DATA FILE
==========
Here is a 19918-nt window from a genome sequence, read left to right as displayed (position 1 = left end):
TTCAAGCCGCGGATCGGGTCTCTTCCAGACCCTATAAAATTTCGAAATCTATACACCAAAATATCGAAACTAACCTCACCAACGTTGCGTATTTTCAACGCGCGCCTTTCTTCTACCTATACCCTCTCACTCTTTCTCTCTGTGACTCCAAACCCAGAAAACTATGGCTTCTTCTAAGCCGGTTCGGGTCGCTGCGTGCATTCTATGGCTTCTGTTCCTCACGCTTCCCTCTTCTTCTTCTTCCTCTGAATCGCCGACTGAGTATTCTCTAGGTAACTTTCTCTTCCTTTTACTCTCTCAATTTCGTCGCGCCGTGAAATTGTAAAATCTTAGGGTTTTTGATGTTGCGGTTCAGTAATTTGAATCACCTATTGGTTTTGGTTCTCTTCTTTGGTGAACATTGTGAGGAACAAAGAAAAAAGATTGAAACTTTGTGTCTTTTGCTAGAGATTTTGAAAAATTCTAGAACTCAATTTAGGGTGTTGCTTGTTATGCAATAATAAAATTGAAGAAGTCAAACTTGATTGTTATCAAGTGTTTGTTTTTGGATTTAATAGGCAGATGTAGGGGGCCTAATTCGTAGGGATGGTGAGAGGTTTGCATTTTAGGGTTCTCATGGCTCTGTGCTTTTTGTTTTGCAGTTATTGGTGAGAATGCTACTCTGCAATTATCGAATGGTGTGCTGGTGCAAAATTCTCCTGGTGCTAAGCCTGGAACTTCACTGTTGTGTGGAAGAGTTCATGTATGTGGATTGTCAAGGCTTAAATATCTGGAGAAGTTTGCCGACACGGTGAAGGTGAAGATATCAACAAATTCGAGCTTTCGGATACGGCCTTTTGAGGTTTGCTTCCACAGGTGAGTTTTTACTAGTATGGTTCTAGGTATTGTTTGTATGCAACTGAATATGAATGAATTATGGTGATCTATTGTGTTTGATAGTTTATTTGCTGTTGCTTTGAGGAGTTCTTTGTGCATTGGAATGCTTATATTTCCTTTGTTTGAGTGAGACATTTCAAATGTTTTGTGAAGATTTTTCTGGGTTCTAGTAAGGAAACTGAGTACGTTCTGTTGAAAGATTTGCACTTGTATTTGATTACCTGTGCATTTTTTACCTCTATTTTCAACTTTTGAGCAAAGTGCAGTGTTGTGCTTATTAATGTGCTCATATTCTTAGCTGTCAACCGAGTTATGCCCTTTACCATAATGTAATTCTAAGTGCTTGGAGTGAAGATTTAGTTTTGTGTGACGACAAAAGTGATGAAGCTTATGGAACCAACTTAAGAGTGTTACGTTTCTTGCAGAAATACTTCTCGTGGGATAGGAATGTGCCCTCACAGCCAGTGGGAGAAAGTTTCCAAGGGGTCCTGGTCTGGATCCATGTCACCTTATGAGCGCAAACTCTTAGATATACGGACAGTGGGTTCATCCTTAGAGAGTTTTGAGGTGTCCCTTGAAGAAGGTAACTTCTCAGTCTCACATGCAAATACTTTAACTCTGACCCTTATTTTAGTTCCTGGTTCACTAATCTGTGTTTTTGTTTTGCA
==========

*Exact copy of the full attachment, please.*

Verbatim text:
Here is a 19918-nt window from a genome sequence, read left to right as displayed (position 1 = left end):
TTCAAGCCGCGGATCGGGTCTCTTCCAGACCCTATAAAATTTCGAAATCTATACACCAAAATATCGAAACTAACCTCACCAACGTTGCGTATTTTCAACGCGCGCCTTTCTTCTACCTATACCCTCTCACTCTTTCTCTCTGTGACTCCAAACCCAGAAAACTATGGCTTCTTCTAAGCCGGTTCGGGTCGCTGCGTGCATTCTATGGCTTCTGTTCCTCACGCTTCCCTCTTCTTCTTCTTCCTCTGAATCGCCGACTGAGTATTCTCTAGGTAACTTTCTCTTCCTTTTACTCTCTCAATTTCGTCGCGCCGTGAAATTGTAAAATCTTAGGGTTTTTGATGTTGCGGTTCAGTAATTTGAATCACCTATTGGTTTTGGTTCTCTTCTTTGGTGAACATTGTGAGGAACAAAGAAAAAAGATTGAAACTTTGTGTCTTTTGCTAGAGATTTTGAAAAATTCTAGAACTCAATTTAGGGTGTTGCTTGTTATGCAATAATAAAATTGAAGAAGTCAAACTTGATTGTTATCAAGTGTTTGTTTTTGGATTTAATAGGCAGATGTAGGGGGCCTAATTCGTAGGGATGGTGAGAGGTTTGCATTTTAGGGTTCTCATGGCTCTGTGCTTTTTGTTTTGCAGTTATTGGTGAGAATGCTACTCTGCAATTATCGAATGGTGTGCTGGTGCAAAATTCTCCTGGTGCTAAGCCTGGAACTTCACTGTTGTGTGGAAGAGTTCATGTATGTGGATTGTCAAGGCTTAAATATCTGGAGAAGTTTGCCGACACGGTGAAGGTGAAGATATCAACAAATTCGAGCTTTCGGATACGGCCTTTTGAGGTTTGCTTCCACAGGTGAGTTTTTACTAGTATGGTTCTAGGTATTGTTTGTATGCAACTGAATATGAATGAATTATGGTGATCTATTGTGTTTGATAGTTTATTTGCTGTTGCTTTGAGGAGTTCTTTGTGCATTGGAATGCTTATATTTCCTTTGTTTGAGTGAGACATTTCAAATGTTTTGTGAAGATTTTTCTGGGTTCTAGTAAGGAAACTGAGTACGTTCTGTTGAAAGATTTGCACTTGTATTTGATTACCTGTGCATTTTTTACCTCTATTTTCAACTTTTGAGCAAAGTGCAGTGTTGTGCTTATTAATGTGCTCATATTCTTAGCTGTCAACCGAGTTATGCCCTTTACCATAATGTAATTCTAAGTGCTTGGAGTGAAGATTTAGTTTTGTGTGACGACAAAAGTGATGAAGCTTATGGAACCAACTTAAGAGTGTTACGTTTCTTGCAGAAATACTTCTCGTGGGATAGGAATGTGCCCTCACAGCCAGTGGGAGAAAGTTTCCAAGGGGTCCTGGTCTGGATCCATGTCACCTTATGAGCGCAAACTCTTAGATATACGGACAGTGGGTTCATCCTTAGAGAGTTTTGAGGTGTCCCTTGAAGAAGGTAACTTCTCAGTCTCACATGCAAATACTTTAACTCTGACCCTTATTTTAGTTCCTGGTTCACTAATCTGTGTTTTTGTTTTGCA